Hello everyone! It’s been an interesting time of transition recently. The world is still uncertain. The tourism industry in Costa Rica, where I’ve been working the past 2 years, is nonexistent, and the way ahead is deeply uncertain. And yet I can’t help but feel hopeful. A Slanted Reflection came out Sunday for audio and ebook, and as of today both Volume 0 and Volume 1 are out on paperback! We’re working on merch (an actual we, which includes the lovely and talented Emily Anne Ink) with more updates later. I’m doing the first round of director’s commentary on Sunday, and I got my first report that Wilson already finished the book and is hungry for more.
As I’ve been dabbling with a few side gigs and freelance jobs, I wanted to share a little something I wrote as a sample.
A Time of Transition
As the world reaches the depths of the COVID-19 pandemic and begins to look towards a time beyond quarantines and lockdowns, many people face a time of transition. There is often talk of a return to “normal” as we recover from this global tragedy, but the positive possibilities for change presented by this global shutdown should not be ignored.
In much of the world, this pandemic has been a wake-up call to the divides within nations, to long-neglected healthcare systems and infrastructures, and to long-simmering lifestyle issues presented by working too hard, for too long, for too little. As we slow down and stop, each of us has had time to put a lens to the lives, habits, and relationships we have built for ourselves. We have this opportunity on a global scale as well, in our businesses and in our communities.
As the world begins to move once more, this time of transition presents a possibility. A possibility to fix and reshape the systems of work, life, and communication that have left this time more divided, unhealthy, and unsatisfied than any decade in recent memory. Our technologies have moved forward with astounding pace and our world is more connected than ever before. Yet, rather than espousing empathy and passion and art, these advances have led to exploitation, misinformation, and a deep seated distrust that may take decades to heal.
A return to “normal” is not what we should seek, not individuals, not businesses, not communities and governments. Instead, we should each ask ourselves how we can build a better normal, one that enhances our personal wellbeing, and connects us to nature and to each other.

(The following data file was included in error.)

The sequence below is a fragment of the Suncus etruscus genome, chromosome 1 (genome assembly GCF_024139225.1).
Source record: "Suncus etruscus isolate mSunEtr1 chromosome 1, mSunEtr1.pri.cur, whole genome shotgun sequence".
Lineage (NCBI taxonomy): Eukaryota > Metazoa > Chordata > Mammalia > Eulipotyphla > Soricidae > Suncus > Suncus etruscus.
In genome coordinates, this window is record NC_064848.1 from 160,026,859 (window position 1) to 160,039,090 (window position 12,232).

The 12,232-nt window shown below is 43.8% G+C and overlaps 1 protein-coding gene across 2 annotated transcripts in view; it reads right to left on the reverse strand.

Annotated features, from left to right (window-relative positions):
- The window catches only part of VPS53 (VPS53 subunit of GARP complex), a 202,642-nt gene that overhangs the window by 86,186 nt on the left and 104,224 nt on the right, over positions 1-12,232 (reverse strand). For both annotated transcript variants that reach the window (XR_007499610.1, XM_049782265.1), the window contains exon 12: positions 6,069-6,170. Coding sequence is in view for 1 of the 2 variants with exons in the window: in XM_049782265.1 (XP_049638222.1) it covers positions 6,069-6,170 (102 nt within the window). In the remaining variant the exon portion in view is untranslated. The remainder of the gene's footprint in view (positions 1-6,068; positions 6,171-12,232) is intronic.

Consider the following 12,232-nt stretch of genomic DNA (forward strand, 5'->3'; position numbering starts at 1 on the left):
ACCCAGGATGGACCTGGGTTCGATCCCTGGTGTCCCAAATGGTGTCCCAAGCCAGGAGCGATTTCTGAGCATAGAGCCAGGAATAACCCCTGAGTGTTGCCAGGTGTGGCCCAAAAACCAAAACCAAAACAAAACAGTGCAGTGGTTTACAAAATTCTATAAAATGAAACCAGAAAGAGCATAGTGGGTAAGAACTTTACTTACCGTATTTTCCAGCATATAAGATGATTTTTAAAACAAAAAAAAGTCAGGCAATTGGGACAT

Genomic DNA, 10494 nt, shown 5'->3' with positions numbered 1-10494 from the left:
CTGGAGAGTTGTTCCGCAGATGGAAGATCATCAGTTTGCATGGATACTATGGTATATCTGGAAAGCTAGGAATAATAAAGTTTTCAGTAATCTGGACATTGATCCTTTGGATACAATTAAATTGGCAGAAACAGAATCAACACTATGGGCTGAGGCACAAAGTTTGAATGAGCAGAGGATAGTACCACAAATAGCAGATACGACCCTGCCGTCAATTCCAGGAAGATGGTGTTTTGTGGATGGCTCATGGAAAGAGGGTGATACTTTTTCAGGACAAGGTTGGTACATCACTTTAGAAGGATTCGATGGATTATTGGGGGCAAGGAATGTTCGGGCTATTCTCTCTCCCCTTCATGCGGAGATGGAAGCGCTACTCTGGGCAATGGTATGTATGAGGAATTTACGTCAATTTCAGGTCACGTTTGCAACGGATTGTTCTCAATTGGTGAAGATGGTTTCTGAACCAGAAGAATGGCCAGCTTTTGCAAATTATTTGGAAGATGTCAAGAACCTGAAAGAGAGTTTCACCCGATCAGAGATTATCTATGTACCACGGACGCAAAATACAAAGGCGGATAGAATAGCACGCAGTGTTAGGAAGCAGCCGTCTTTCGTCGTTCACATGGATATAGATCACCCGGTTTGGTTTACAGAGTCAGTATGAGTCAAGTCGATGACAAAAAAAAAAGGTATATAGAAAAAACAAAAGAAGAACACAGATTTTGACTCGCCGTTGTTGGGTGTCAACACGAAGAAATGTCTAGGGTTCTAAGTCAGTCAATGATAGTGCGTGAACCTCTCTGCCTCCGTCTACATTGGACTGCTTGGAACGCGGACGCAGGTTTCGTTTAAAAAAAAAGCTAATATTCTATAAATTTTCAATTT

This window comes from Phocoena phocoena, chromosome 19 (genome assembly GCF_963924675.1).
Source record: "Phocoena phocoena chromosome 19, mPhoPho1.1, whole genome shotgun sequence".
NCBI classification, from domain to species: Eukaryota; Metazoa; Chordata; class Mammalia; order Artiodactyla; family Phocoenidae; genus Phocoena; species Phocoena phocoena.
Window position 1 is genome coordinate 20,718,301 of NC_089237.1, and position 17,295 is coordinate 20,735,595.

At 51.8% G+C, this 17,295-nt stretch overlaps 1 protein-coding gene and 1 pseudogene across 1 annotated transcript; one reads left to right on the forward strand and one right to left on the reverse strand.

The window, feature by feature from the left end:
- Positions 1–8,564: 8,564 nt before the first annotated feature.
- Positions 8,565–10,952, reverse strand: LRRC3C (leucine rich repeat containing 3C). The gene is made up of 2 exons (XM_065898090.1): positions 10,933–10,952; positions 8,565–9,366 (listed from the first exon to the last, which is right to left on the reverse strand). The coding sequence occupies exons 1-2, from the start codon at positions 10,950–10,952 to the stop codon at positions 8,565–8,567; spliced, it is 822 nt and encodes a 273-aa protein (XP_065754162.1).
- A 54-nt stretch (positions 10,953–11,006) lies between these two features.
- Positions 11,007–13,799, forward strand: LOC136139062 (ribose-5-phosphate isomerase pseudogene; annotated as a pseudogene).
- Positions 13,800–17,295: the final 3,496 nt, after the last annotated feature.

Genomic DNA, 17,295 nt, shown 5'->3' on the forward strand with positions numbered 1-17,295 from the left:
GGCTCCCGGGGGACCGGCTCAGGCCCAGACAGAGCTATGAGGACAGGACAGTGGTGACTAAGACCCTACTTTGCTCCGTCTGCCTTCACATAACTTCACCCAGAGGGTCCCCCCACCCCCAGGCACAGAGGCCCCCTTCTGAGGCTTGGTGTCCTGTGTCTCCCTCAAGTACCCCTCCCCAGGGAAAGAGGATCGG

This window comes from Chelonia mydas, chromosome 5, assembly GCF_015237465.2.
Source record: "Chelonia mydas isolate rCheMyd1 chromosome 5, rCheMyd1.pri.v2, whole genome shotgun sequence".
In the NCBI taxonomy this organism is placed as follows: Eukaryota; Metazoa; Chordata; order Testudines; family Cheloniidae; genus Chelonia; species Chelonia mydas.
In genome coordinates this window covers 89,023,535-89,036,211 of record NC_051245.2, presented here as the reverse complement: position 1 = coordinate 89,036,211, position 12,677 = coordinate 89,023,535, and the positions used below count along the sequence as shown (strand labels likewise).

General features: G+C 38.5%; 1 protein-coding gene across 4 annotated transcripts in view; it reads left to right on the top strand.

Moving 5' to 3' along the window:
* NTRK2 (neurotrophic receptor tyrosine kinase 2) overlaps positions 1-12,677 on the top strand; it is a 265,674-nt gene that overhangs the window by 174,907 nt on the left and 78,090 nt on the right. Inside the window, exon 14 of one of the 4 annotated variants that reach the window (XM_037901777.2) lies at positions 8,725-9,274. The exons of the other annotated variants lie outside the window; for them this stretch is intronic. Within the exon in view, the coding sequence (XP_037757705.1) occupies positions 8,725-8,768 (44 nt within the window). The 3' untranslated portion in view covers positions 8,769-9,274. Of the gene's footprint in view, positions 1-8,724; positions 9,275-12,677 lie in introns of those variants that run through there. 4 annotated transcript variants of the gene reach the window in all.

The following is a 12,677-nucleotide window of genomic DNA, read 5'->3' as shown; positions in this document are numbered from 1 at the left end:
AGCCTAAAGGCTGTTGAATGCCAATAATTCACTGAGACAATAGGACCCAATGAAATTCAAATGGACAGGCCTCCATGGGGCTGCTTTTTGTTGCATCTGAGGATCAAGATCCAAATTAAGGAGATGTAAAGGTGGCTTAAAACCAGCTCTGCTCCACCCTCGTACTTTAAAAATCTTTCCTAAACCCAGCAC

In my time living in Guanacaste, Costa Rica, I worked for a town called Las Catalinas, under a man named Charles Brewer whose vision for a new way of life led him to hold cars at a distance, and build a town that countered nearly every commonly held convention of development. There would be no walls, no gates, no barriers to entry. Beachfront would be cherished and enhanced for all people who visited, rather than just the few who could afford property nearby, and nearly 80% of the land in the project would be set aside to remain undeveloped as a rejuvenated tropical dry forest reserve.
The town placed people and craftsmanship and nature at the forefront, rather than quick profit, and this decision has led to a place that has a lasting, enduring value. Las Catalinas was founded just before the stock market crashed in the late 2000s, and yet when development fled Costa Rica, leaving behind half-built ghost towns and ambitious-yet-abandoned projects that still dot the coast, Las Catalinas remained. It endured, because it was a place founded on lasting, timeless principles that have a powerful value beyond just the dollar.
The travel industry’s shutdown hit Las Catalinas hard this year, but the town will endure as it has endured, and it will grow stronger because it has captured those simple principles — valuing community, nature, personal wellbeing, and the great beauty of people and their ideas.
As we reach the depths of this quarantine and begin to push towards the other side, there is an opportunity here for reflection, for personal growth, personal change, personal introspection. Rather than set out to simply return to normal, ask instead how we can rise stronger, healthier, and more connected, both in our personal lives and in our now-global communities. Especially in a time of such tragedy and uncertainty, it is the most powerful way we can rise strong.